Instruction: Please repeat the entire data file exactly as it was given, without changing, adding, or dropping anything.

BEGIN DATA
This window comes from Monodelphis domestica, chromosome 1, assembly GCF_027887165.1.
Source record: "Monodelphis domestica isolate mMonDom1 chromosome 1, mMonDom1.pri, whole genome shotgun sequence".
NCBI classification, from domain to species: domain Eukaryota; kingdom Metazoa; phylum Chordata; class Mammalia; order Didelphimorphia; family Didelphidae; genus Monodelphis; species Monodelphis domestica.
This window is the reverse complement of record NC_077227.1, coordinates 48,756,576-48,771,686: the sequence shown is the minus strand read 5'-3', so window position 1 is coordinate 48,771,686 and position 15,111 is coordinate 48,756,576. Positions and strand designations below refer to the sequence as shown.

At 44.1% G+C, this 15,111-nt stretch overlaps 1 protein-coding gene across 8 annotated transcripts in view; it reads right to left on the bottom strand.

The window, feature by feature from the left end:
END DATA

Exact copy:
This window comes from Monodelphis domestica, chromosome 1, assembly GCF_027887165.1.
Source record: "Monodelphis domestica isolate mMonDom1 chromosome 1, mMonDom1.pri, whole genome shotgun sequence".
NCBI classification, from domain to species: domain Eukaryota; kingdom Metazoa; phylum Chordata; class Mammalia; order Didelphimorphia; family Didelphidae; genus Monodelphis; species Monodelphis domestica.
This window is the reverse complement of record NC_077227.1, coordinates 48,756,576-48,771,686: the sequence shown is the minus strand read 5'-3', so window position 1 is coordinate 48,771,686 and position 15,111 is coordinate 48,756,576. Positions and strand designations below refer to the sequence as shown.

At 44.1% G+C, this 15,111-nt stretch overlaps 1 protein-coding gene across 8 annotated transcripts in view; it reads right to left on the bottom strand.

The window, feature by feature from the left end: